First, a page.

Today’s Contributor Spotlight features Trish & Greg Tatarian, an inspiring couple who jointly own and operate Wildlife Research Associates (WRA), a Bay Area-based ecological consulting firm. Together, they have contributed over 300 source documents to CNDDB, which have provided data for hundreds of wildlife occurrences. In turn, they use CNDDB data at the start of almost every project during CEQA document preparation.
When Greg started WRA in 1991, his focus was humane wildlife damage control, and research on artificial roosts for bats. Trish, an amphibian expert, joined in 2000, opening WRA’s horizons to a multi-species approach. As a team, they have made great advances in bat avoidance and mitigation measures in the consulting world, and helped educate agency and independent biologists through California red-legged frog workshops they conducted for many years. Greg’s recent Conservation Lecture Series presentation on bat conservation further demonstrates the couple’s commitment to education.
They share a lifelong fascination with wildlife. Trish worked for years in wildlife rescue, while Greg’s passion for helping wildlife started with the coral reef aquarium industry, and a mentor who introduced him to humane solutions to human-wildlife conflicts. Trish’s personal career highlights thus far include peregrine falcon reintroduction efforts and California red-legged frog research throughout the state. In addition to his other work with bats, Greg is happiest when helping conserve bat species and their habitat through designing on- and in-structure bat roost replacement habitat for bridge upgrade/replacement projects.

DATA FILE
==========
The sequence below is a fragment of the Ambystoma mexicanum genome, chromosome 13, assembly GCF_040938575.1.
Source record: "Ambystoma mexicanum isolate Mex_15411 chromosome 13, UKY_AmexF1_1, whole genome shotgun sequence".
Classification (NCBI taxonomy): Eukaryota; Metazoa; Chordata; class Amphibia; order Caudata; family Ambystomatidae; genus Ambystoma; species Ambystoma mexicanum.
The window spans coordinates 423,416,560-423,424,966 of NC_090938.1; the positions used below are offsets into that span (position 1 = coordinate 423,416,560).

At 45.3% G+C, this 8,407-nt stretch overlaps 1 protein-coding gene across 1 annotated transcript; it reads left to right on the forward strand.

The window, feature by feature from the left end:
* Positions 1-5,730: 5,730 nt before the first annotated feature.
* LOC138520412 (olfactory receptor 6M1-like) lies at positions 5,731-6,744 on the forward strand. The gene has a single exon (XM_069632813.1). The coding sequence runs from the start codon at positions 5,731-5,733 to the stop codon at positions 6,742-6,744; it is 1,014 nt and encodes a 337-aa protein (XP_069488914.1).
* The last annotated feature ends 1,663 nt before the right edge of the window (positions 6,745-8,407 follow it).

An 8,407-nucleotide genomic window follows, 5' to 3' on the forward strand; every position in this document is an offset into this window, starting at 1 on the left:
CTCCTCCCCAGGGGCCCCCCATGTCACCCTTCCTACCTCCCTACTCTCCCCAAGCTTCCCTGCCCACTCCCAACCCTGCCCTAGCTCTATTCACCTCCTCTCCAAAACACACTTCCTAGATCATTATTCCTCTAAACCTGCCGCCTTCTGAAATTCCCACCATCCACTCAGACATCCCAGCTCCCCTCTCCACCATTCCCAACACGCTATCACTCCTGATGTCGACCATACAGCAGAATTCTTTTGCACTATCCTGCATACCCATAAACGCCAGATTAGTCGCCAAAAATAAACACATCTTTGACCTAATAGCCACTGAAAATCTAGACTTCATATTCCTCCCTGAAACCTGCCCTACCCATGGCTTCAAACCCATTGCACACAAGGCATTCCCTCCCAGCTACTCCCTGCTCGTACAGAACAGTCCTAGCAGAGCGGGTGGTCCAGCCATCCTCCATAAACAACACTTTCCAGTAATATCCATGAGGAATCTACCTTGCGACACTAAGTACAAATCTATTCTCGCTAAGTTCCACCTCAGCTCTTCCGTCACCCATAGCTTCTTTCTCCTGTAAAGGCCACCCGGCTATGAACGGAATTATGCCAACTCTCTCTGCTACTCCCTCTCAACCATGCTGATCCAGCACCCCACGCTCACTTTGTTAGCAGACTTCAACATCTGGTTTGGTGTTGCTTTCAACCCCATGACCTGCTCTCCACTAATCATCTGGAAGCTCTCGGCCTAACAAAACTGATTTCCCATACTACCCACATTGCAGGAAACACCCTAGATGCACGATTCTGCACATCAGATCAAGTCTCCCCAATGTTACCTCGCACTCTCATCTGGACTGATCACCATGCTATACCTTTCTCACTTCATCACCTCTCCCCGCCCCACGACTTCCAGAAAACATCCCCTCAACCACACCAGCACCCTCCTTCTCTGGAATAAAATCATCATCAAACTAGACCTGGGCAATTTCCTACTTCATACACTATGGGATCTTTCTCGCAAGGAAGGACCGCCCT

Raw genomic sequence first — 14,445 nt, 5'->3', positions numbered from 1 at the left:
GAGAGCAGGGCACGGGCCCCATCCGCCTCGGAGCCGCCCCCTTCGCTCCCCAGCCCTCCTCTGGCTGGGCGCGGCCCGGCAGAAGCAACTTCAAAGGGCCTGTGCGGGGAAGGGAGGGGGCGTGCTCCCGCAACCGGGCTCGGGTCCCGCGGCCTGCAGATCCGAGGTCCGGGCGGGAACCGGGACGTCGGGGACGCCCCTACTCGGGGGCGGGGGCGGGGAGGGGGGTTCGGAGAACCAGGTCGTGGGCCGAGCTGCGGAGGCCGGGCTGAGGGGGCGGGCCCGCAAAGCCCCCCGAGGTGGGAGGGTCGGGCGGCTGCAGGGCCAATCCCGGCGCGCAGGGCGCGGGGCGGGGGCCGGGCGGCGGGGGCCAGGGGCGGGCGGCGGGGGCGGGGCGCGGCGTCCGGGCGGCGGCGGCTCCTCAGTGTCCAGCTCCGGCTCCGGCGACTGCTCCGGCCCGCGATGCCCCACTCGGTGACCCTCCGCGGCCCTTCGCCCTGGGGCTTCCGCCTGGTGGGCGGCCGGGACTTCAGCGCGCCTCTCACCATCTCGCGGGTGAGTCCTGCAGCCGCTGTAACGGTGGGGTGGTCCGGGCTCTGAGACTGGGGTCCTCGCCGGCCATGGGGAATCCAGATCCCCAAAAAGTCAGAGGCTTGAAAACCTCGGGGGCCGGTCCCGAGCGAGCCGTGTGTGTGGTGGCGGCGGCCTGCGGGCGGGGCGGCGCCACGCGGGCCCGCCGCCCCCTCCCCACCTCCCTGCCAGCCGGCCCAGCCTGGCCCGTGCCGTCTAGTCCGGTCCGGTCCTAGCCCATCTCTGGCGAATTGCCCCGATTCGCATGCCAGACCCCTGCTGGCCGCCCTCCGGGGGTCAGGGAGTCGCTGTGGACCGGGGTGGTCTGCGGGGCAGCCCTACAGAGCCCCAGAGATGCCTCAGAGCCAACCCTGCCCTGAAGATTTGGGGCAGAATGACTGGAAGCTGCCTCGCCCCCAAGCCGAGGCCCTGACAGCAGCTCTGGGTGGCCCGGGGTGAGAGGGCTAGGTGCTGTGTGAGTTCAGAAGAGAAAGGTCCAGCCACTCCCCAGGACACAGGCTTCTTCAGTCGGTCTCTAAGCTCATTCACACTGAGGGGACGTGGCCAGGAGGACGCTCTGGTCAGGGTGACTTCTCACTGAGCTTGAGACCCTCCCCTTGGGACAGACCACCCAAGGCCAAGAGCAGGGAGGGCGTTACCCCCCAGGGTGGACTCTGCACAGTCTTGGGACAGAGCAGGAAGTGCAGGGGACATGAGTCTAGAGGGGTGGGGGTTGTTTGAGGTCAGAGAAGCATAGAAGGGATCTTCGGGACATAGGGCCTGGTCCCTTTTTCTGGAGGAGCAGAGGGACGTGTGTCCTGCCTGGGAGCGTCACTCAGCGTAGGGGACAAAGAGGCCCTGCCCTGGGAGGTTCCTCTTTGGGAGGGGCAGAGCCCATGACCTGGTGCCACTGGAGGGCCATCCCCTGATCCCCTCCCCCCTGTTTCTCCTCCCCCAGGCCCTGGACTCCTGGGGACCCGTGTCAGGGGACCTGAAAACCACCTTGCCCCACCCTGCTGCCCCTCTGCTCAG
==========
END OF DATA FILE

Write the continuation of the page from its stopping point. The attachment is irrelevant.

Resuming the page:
Trish and Greg have tons of good advice for aspiring biologists! Here are some highlights:
Trish: “Try and get as much experience as possible from a wide variety of people... being a generalist is often more rewarding than being a species specialist. The more you look, the more you will see.”
Greg: “Volunteer for short-term projects for a wide range of species… you’ll learn so much from the specialists and those with extensive experience that will transfer to whatever field work you later conduct. Try to come to an understanding with yourself early on whether you have a strong desire to work in the field… field work isn’t for everyone, but it provides a set of experiences and observations that are unique.” As for co-owning a business with one’s spouse: “Field work is very rewarding as a team… it also helps that we get along well, which explains how we could live together on a 37’ sailboat for 10 years.”
When asked if they have a favorite plant or animal that they’ve worked with, Greg and Trish answered unanimously, like true field biologists: “Whichever one is in my hand!”
We thank the Tatarians for sharing their field data with CNDDB. Find them online at www.wildliferesearchassoc.com.
Want to be featured in CNDDB’s Contributor Spotlight? Contact Rachel at Rachel.Freund@wildlife.ca.gov.